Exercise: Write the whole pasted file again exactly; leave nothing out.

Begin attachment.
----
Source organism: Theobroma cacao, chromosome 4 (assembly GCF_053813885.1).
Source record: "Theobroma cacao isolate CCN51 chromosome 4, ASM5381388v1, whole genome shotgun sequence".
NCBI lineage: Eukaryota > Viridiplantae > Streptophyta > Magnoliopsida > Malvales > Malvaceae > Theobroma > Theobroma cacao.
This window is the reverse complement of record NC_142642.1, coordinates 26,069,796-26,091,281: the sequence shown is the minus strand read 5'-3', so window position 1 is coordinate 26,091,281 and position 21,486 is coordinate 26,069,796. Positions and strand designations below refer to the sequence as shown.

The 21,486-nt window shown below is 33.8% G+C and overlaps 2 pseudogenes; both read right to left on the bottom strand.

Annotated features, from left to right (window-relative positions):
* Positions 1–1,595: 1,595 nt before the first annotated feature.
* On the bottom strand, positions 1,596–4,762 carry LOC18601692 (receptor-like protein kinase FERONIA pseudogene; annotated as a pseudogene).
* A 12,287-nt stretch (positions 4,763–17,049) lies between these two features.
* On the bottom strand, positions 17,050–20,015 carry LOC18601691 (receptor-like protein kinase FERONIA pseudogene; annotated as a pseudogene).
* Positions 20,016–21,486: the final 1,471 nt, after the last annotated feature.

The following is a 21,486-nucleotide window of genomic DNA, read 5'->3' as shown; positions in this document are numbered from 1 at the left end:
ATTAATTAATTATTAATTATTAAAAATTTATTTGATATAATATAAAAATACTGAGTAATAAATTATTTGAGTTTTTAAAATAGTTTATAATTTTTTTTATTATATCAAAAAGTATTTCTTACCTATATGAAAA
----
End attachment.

Source organism: Theobroma cacao, chromosome 4 (assembly GCF_053813885.1).
Source record: "Theobroma cacao isolate CCN51 chromosome 4, ASM5381388v1, whole genome shotgun sequence".
NCBI lineage: Eukaryota > Viridiplantae > Streptophyta > Magnoliopsida > Malvales > Malvaceae > Theobroma > Theobroma cacao.
This window is the reverse complement of record NC_142642.1, coordinates 26,069,796-26,091,281: the sequence shown is the minus strand read 5'-3', so window position 1 is coordinate 26,091,281 and position 21,486 is coordinate 26,069,796. Positions and strand designations below refer to the sequence as shown.

The 21,486-nt window shown below is 33.8% G+C and overlaps 2 pseudogenes; both read right to left on the bottom strand.

Annotated features, from left to right (window-relative positions):
* Positions 1–1,595: 1,595 nt before the first annotated feature.
* On the bottom strand, positions 1,596–4,762 carry LOC18601692 (receptor-like protein kinase FERONIA pseudogene; annotated as a pseudogene).
* A 12,287-nt stretch (positions 4,763–17,049) lies between these two features.
* On the bottom strand, positions 17,050–20,015 carry LOC18601691 (receptor-like protein kinase FERONIA pseudogene; annotated as a pseudogene).
* Positions 20,016–21,486: the final 1,471 nt, after the last annotated feature.

The following is a 21,486-nucleotide window of genomic DNA, read 5'->3' as shown; positions in this document are numbered from 1 at the left end:
ATTAATTAATTATTAATTATTAAAAATTTATTTGATATAATATAAAAATACTGAGTAATAAATTATTTGAGTTTTTAAAATAGTTTATAATTTTTTTTATTATATCAAAAAGTATTTCTTACCTATATGAAAA